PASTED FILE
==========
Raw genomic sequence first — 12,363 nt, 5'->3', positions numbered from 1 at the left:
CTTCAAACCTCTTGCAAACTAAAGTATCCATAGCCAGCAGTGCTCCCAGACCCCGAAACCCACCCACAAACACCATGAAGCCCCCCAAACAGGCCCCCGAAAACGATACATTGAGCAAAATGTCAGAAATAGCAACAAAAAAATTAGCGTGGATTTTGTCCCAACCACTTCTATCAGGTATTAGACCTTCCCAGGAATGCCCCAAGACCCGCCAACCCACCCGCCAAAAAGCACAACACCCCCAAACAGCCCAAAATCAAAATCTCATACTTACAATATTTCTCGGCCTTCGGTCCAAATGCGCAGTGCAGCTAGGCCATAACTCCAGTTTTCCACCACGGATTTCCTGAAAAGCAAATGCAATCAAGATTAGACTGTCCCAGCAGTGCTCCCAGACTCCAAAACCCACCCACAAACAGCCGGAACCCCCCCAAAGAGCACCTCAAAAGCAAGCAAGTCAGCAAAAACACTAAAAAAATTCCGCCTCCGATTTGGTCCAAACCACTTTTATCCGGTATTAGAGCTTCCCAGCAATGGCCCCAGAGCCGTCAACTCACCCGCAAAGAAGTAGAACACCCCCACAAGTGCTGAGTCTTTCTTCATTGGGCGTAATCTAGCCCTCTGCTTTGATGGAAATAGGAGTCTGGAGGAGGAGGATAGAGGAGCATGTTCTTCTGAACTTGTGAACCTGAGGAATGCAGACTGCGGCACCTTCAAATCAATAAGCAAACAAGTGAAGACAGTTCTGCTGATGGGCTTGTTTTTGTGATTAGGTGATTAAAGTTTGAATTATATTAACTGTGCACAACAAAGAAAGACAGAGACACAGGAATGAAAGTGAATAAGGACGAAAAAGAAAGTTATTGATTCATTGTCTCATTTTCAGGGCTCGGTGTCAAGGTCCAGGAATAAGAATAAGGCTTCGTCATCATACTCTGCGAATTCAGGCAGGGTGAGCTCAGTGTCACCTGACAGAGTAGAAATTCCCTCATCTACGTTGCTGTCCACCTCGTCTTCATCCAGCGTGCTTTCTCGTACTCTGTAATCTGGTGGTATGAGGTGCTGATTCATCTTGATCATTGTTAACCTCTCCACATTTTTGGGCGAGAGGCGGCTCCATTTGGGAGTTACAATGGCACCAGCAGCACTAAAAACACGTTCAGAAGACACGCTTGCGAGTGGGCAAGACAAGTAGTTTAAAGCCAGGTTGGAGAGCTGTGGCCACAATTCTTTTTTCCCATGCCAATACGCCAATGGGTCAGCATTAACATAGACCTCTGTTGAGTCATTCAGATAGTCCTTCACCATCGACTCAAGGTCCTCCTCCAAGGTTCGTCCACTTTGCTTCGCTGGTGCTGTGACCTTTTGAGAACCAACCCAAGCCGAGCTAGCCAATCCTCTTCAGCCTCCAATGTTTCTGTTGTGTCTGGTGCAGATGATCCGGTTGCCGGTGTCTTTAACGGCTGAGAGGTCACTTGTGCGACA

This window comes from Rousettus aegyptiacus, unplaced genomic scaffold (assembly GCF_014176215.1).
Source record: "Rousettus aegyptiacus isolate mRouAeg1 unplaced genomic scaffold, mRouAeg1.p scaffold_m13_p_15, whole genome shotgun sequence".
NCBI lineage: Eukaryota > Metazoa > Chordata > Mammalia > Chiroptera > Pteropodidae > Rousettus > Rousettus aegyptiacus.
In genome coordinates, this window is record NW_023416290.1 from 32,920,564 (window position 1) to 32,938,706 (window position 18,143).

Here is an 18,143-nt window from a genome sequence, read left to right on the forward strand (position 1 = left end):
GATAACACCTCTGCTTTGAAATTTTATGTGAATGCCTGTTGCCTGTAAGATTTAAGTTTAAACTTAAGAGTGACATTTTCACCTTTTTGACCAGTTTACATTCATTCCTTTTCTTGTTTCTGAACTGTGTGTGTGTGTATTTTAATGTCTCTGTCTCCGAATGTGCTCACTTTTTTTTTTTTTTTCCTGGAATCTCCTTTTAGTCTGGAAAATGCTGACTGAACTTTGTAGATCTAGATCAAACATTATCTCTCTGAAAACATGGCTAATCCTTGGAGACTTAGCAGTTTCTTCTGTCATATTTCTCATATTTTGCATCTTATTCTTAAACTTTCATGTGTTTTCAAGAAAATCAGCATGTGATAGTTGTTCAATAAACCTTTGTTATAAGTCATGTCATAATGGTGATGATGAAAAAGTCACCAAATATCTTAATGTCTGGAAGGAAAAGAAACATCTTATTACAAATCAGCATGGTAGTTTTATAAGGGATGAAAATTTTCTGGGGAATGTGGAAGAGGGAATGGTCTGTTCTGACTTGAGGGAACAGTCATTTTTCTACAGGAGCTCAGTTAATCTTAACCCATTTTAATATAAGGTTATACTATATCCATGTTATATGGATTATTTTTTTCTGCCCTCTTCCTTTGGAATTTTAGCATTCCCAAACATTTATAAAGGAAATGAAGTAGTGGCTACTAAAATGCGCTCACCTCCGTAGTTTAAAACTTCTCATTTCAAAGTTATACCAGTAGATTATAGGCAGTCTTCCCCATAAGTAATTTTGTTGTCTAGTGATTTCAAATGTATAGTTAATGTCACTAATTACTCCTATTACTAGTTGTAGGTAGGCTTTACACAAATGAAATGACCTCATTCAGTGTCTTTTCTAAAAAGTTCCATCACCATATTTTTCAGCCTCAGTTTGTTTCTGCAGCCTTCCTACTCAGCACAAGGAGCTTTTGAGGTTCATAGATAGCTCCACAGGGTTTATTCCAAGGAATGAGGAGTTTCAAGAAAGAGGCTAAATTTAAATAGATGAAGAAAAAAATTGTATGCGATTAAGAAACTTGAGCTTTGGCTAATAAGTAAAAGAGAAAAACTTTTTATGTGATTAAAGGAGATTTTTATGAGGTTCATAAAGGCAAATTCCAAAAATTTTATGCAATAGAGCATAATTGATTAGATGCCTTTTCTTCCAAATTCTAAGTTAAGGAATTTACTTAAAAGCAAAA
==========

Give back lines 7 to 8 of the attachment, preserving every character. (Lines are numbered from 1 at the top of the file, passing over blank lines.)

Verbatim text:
Here is an 18,143-nt window from a genome sequence, read left to right on the forward strand (position 1 = left end):
GATAACACCTCTGCTTTGAAATTTTATGTGAATGCCTGTTGCCTGTAAGATTTAAGTTTAAACTTAAGAGTGACATTTTCACCTTTTTGACCAGTTTACATTCATTCCTTTTCTTGTTTCTGAACTGTGTGTGTGTGTATTTTAATGTCTCTGTCTCCGAATGTGCTCACTTTTTTTTTTTTTTTCCTGGAATCTCCTTTTAGTCTGGAAAATGCTGACTGAACTTTGTAGATCTAGATCAAACATTATCTCTCTGAAAACATGGCTAATCCTTGGAGACTTAGCAGTTTCTTCTGTCATATTTCTCATATTTTGCATCTTATTCTTAAACTTTCATGTGTTTTCAAGAAAATCAGCATGTGATAGTTGTTCAATAAACCTTTGTTATAAGTCATGTCATAATGGTGATGATGAAAAAGTCACCAAATATCTTAATGTCTGGAAGGAAAAGAAACATCTTATTACAAATCAGCATGGTAGTTTTATAAGGGATGAAAATTTTCTGGGGAATGTGGAAGAGGGAATGGTCTGTTCTGACTTGAGGGAACAGTCATTTTTCTACAGGAGCTCAGTTAATCTTAACCCATTTTAATATAAGGTTATACTATATCCATGTTATATGGATTATTTTTTTCTGCCCTCTTCCTTTGGAATTTTAGCATTCCCAAACATTTATAAAGGAAATGAAGTAGTGGCTACTAAAATGCGCTCACCTCCGTAGTTTAAAACTTCTCATTTCAAAGTTATACCAGTAGATTATAGGCAGTCTTCCCCATAAGTAATTTTGTTGTCTAGTGATTTCAAATGTATAGTTAATGTCACTAATTACTCCTATTACTAGTTGTAGGTAGGCTTTACACAAATGAAATGACCTCATTCAGTGTCTTTTCTAAAAAGTTCCATCACCATATTTTTCAGCCTCAGTTTGTTTCTGCAGCCTTCCTACTCAGCACAAGGAGCTTTTGAGGTTCATAGATAGCTCCACAGGGTTTATTCCAAGGAATGAGGAGTTTCAAGAAAGAGGCTAAATTTAAATAGATGAAGAAAAAAATTGTATGCGATTAAGAAACTTGAGCTTTGGCTAATAAGTAAAAGAGAAAAACTTTTTATGTGATTAAAGGAGATTTTTATGAGGTTCATAAAGGCAAATTCCAAAAATTTTATGCAATAGAGCATAATTGATTAGATGCCTTTTCTTCCAAATTCTAAGTTAAGGAATTTACTTAAAAGCAAAA